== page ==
I have never worn a weave. I wore a wig once and felt so fake and unnatural I felt like everyone was looking at me and knowing its not my hair. It was a simple bob style to my neck. What was even worse for me is when I wore it, the wig to work all my white colleagues were complimenting me on my hair. I was again in-between that phase of cutting my locs and waiting for regrowth I don’t like a boyish look as I don’t think it suits me. Today I wear sisterlocs which is a very thin loc. Slightly different from my usual locs which are bigger.

I had a woman come to my house to re-loc my hair I paid her £60. When lockdown happened I paid more attention to my hair and noticed that she had not been taking the fluff out of my hair and had been doubling some up. I cut the locs at the nape of my neck and started maintaining my hair myself.

I saved myself a lot of money because although it takes me ages I now have the tools and do it all myself, so thank you corona. I used to visit the hairdressers years ago, Morris Roots to have my locs groomed and styled. It is important to me to have my hair styled. My hair is a part of who I am, I like to live an authentic life and part of authenticity is my hair. Plus I would hate anyone to think that I want to be like another race of people by wearing my hair bone straight.

Visit Yvonne’s website

Abigail Oyekunle – A-FROyé Hair – Mobile Hairdresser

Abigail

I’m a secondary school science teacher, and in my spare time I run a mobile hairdressing business called A-FROyé Hair (FB: @afroyehair, Instagram & Twitter: @a_froyehair). I specialise in braids, cornrows and crochet hairstyles, and this month I will be launching The A-FROyé Hair Club which is an after-school programme where I teach young people how to braid.

My hair has pretty much always been natural, apart from a couple of times when my hair was relaxed when I was a child. I’ve always had long and thick hair, so it was relaxed to make it more manageable and to prevent me from crying when getting my hair done. Luckily, my hair wasn’t damaged by the relaxers and reverted to its natural state with no problems. Over the last few years, I have made a conscious effort to pay attention to what does and doesn’t work for my natural hair – particularly with regards to creams and hairstyles.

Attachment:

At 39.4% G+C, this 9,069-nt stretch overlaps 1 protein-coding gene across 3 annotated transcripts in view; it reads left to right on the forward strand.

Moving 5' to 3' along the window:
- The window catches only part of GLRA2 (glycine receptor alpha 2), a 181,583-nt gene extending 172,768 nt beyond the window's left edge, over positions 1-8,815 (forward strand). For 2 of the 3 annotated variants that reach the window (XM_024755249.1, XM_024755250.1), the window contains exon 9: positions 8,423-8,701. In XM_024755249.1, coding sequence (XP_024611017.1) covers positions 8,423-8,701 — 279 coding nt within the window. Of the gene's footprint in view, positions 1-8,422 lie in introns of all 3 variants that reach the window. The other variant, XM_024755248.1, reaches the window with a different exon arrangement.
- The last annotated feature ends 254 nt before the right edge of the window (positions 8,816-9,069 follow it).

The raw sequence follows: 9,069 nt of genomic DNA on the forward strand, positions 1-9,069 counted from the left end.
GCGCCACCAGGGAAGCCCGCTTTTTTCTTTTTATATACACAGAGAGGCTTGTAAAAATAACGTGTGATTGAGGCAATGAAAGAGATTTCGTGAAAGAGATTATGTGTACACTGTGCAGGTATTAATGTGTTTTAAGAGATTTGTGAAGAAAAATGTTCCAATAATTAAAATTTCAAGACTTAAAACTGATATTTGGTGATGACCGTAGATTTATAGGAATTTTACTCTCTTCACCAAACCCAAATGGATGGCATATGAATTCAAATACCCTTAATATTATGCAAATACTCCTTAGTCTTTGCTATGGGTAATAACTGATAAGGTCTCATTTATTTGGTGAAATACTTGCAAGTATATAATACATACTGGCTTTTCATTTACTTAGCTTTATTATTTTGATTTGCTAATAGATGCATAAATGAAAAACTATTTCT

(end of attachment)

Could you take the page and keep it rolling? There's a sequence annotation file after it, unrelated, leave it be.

I’ve come to accept that just because something works for someone else, it doesn’t mean it will work for me too. As a result, I don’t experiment too much with my hair and tend to stick to products and hairstyles that I know work for me (“if it ain’t broke, don’t fix it!”). So, if you bumped into me on the road, you’d either see me in some type of braids that I did myself, or rocking my ‘fro in a twist out.

As mentioned above, I’ve always had long and thick hair, but during lockdown I decided to finally cut my hair. This came as a big shock to those who know me, but it was something I had been contemplating for a few years. So, on a random day in April, I washed my hair, picked up the scissors and snipped away! Once I cut it, I felt sooo liberated, and haven’t regretted it since! I’ve been able to style my hair much quicker and in ways that I couldn’t do with long hair. It’s also been really nice to actually see my hair growing.

Learn more about Abigail at Facebook and Instagram

How do you celebrate your hair? Leave a comment below:

#Afrowomanonline #BlackHistoryMonth #Blackwomen #Blackwomenshair #Blackwomensbeauty #Selfcare